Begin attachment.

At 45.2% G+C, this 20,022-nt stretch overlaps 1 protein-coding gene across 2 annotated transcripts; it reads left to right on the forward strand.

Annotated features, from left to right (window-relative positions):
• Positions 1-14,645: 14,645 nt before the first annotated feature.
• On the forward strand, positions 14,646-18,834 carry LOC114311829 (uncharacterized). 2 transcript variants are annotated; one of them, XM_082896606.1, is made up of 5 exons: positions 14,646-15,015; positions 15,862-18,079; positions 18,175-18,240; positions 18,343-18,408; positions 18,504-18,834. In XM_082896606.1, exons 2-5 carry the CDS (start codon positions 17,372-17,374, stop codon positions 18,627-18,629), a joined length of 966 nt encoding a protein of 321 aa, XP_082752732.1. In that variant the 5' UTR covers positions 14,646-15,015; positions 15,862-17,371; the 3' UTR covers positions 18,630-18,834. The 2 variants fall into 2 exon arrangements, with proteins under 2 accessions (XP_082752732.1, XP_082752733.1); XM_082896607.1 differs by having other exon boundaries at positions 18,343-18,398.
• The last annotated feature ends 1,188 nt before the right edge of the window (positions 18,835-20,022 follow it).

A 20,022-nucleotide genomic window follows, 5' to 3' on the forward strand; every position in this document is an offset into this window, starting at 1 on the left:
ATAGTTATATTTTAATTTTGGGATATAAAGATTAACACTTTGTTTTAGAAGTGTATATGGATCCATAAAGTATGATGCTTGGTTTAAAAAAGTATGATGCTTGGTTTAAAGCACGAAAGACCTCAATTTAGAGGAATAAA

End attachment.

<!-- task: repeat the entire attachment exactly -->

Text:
At 45.2% G+C, this 20,022-nt stretch overlaps 1 protein-coding gene across 2 annotated transcripts; it reads left to right on the forward strand.

Annotated features, from left to right (window-relative positions):
• Positions 1-14,645: 14,645 nt before the first annotated feature.
• On the forward strand, positions 14,646-18,834 carry LOC114311829 (uncharacterized). 2 transcript variants are annotated; one of them, XM_082896606.1, is made up of 5 exons: positions 14,646-15,015; positions 15,862-18,079; positions 18,175-18,240; positions 18,343-18,408; positions 18,504-18,834. In XM_082896606.1, exons 2-5 carry the CDS (start codon positions 17,372-17,374, stop codon positions 18,627-18,629), a joined length of 966 nt encoding a protein of 321 aa, XP_082752732.1. In that variant the 5' UTR covers positions 14,646-15,015; positions 15,862-17,371; the 3' UTR covers positions 18,630-18,834. The 2 variants fall into 2 exon arrangements, with proteins under 2 accessions (XP_082752732.1, XP_082752733.1); XM_082896607.1 differs by having other exon boundaries at positions 18,343-18,398.
• The last annotated feature ends 1,188 nt before the right edge of the window (positions 18,835-20,022 follow it).

A 20,022-nucleotide genomic window follows, 5' to 3' on the forward strand; every position in this document is an offset into this window, starting at 1 on the left:
ATAGTTATATTTTAATTTTGGGATATAAAGATTAACACTTTGTTTTAGAAGTGTATATGGATCCATAAAGTATGATGCTTGGTTTAAAAAAGTATGATGCTTGGTTTAAAGCACGAAAGACCTCAATTTAGAGGAATAAA